3. Yes, a human hand will never rest like that – with a gracefulness, anyway – relative to the face which belongs to that hand – FWIW my right shoulder hurts if I try to put my hand under my face, and I can only hold it a few seconds….

    … uh-oh – this will occupy my attention now – ahhghh, I am choking! Actually, left hand is what the picture shows.. hmm… still choking…

    Anyone else?

  4. … when abortion is made illegal, women find ways to get around it, and that’s what’s happening now with the smuggling of abortion pills from Mexico into the red states that have nearly banned abortion.

    A black market will always arise where a substantial portion of the public wishes to avail itself of goods or services forbidden to it by the government. Such situations breed disrespect for the law. Look no further than the US’s disastrous 13-year experiment with Prohibition.

    1. A military maxim, source long forgotten, possibly apocryphal, seems applicable to law and order issues like this, “Never give an order you know won’t be obeyed.”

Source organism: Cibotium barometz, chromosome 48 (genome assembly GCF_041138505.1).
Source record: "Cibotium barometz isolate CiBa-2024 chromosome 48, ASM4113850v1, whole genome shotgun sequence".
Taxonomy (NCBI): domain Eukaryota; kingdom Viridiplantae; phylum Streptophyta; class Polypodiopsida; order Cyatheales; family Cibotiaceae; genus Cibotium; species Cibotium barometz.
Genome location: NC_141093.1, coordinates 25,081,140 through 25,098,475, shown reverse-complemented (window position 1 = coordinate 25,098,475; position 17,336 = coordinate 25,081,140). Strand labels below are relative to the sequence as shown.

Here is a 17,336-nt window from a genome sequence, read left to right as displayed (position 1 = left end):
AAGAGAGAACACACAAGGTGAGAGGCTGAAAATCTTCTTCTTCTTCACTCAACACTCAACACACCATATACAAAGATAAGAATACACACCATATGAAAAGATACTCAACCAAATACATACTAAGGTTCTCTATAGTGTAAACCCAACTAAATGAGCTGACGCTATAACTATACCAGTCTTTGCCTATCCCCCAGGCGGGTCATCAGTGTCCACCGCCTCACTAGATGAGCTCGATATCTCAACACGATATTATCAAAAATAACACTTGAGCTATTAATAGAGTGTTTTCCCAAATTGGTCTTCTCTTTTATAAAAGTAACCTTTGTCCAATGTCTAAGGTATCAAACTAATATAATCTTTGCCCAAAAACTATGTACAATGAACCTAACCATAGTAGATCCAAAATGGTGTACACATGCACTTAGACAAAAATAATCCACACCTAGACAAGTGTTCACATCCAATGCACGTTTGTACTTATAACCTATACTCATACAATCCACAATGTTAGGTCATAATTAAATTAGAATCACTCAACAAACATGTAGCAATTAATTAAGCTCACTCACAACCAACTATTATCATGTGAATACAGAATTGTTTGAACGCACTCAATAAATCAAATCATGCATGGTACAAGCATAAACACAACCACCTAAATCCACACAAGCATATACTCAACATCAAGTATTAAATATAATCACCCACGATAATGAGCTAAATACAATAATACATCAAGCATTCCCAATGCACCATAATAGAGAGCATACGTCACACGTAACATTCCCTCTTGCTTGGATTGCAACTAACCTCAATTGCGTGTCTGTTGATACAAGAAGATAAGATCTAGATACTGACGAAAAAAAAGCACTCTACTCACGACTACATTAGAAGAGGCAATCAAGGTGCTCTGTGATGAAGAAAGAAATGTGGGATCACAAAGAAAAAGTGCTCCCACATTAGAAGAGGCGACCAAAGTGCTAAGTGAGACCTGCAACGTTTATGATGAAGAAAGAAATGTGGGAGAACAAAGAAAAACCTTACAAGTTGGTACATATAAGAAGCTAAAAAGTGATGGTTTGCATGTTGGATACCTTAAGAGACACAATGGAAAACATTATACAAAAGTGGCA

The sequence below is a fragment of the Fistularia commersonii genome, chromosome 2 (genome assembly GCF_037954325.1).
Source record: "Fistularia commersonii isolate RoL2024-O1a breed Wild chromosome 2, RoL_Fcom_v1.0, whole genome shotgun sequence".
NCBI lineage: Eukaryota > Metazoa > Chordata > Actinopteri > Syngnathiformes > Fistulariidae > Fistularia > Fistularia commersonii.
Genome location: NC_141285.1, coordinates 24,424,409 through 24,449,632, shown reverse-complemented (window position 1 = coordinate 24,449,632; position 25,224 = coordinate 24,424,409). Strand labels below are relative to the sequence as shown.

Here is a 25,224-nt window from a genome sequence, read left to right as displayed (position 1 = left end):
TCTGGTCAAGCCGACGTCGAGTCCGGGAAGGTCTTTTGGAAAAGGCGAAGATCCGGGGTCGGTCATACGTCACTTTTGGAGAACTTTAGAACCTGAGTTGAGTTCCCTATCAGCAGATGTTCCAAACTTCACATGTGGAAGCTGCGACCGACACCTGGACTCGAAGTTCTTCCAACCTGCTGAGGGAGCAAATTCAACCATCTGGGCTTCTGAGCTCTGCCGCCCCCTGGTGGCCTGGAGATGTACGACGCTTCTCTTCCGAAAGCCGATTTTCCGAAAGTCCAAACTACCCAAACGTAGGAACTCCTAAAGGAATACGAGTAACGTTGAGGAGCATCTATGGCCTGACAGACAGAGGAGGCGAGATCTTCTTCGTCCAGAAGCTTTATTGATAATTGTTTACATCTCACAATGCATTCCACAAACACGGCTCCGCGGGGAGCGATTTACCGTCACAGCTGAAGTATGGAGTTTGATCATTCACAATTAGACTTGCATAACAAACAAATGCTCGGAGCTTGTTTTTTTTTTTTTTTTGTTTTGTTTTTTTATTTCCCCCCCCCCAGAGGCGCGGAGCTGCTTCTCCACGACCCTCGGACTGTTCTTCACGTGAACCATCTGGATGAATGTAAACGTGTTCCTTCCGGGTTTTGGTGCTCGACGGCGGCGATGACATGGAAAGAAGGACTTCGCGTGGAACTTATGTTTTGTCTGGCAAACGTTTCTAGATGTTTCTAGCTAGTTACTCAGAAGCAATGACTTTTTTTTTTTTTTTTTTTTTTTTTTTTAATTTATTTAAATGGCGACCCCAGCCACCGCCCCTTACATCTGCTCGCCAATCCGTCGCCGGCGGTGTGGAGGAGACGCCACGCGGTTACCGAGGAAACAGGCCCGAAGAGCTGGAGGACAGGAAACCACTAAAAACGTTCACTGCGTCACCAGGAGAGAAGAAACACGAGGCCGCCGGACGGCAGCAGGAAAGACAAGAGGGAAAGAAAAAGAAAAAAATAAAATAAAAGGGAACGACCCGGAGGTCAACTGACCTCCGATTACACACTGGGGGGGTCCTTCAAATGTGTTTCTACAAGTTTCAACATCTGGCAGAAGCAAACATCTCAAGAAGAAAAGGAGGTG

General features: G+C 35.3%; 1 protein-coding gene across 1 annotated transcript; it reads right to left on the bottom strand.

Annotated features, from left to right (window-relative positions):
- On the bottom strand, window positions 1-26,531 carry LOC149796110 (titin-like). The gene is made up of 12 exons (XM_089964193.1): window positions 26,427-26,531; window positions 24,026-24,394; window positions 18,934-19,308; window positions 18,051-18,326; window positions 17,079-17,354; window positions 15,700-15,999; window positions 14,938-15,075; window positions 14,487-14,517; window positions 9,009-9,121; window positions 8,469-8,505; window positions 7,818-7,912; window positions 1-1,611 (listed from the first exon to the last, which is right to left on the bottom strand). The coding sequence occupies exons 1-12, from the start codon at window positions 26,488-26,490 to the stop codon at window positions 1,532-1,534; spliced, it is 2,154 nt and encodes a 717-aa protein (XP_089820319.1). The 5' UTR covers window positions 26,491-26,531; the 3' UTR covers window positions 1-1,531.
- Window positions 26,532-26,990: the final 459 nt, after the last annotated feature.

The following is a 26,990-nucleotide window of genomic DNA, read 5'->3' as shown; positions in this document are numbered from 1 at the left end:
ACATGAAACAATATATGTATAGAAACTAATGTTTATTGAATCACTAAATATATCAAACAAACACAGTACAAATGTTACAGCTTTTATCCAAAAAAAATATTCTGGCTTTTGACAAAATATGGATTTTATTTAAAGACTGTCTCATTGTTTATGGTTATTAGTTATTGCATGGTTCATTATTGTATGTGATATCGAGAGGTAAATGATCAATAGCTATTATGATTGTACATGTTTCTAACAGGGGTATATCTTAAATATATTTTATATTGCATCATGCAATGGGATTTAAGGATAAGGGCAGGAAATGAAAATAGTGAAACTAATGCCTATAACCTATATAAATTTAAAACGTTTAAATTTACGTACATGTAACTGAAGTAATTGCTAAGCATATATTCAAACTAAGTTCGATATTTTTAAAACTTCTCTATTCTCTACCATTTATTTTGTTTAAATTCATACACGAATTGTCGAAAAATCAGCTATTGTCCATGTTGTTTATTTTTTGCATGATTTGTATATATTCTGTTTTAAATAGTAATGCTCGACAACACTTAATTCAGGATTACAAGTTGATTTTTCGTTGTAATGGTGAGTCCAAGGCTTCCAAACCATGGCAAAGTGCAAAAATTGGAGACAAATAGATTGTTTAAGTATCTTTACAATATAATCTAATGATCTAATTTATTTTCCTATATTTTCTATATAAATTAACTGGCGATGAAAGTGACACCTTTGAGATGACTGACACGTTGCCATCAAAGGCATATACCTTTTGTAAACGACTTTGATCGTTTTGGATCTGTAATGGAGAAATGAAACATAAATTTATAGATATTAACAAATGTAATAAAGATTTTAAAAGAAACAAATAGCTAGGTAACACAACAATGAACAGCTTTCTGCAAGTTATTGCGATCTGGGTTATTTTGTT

1. The ultimate goal of stopping abortions might not be stopping abortions, but making them wrong. If so, as long as women have to do it in danger while looking over their shoulder for law enforcement, mission accomplished.

        1. You know, I’ve noticed lately when a character on a TV show (right now I’m thinking of “Young Sheldon”) has an unwanted pregnancy, the option of an abortion never comes up. The shows are written as if abortion hasn’t been invented yet. By omitting the option they (“irreverent Hollywood!”) are also inferring its wrong.

          1. My guess is they’re really inferring that a pregnant tv character having an abortion is less dramatic.

            Though they probably don’t want the hate mail. I remember back when Maud had an abortion.

            1. I don’t remember that, but perhaps that set a television precedent. And they got in trouble? Now I must google. Thanks for the thread.

    2. > smuggling of abortion pills from Mexico into the red states […] How do you know what you’re getting?

      Precisely. Not only is it dangerous, it’s unreliable

      I’ve heard stories about fake abortion clinics, which constantly reschedule appointments and confuse patients until they are past the deadline to have an abortion. I have no doubt that those same people will introduce fake abortifacients into circulation.

    3. I was expecting a thriving black market in abortion pills, but I did not expect the delivering of free abortion pills by non-profit organisations from Mexico. Kudos to them.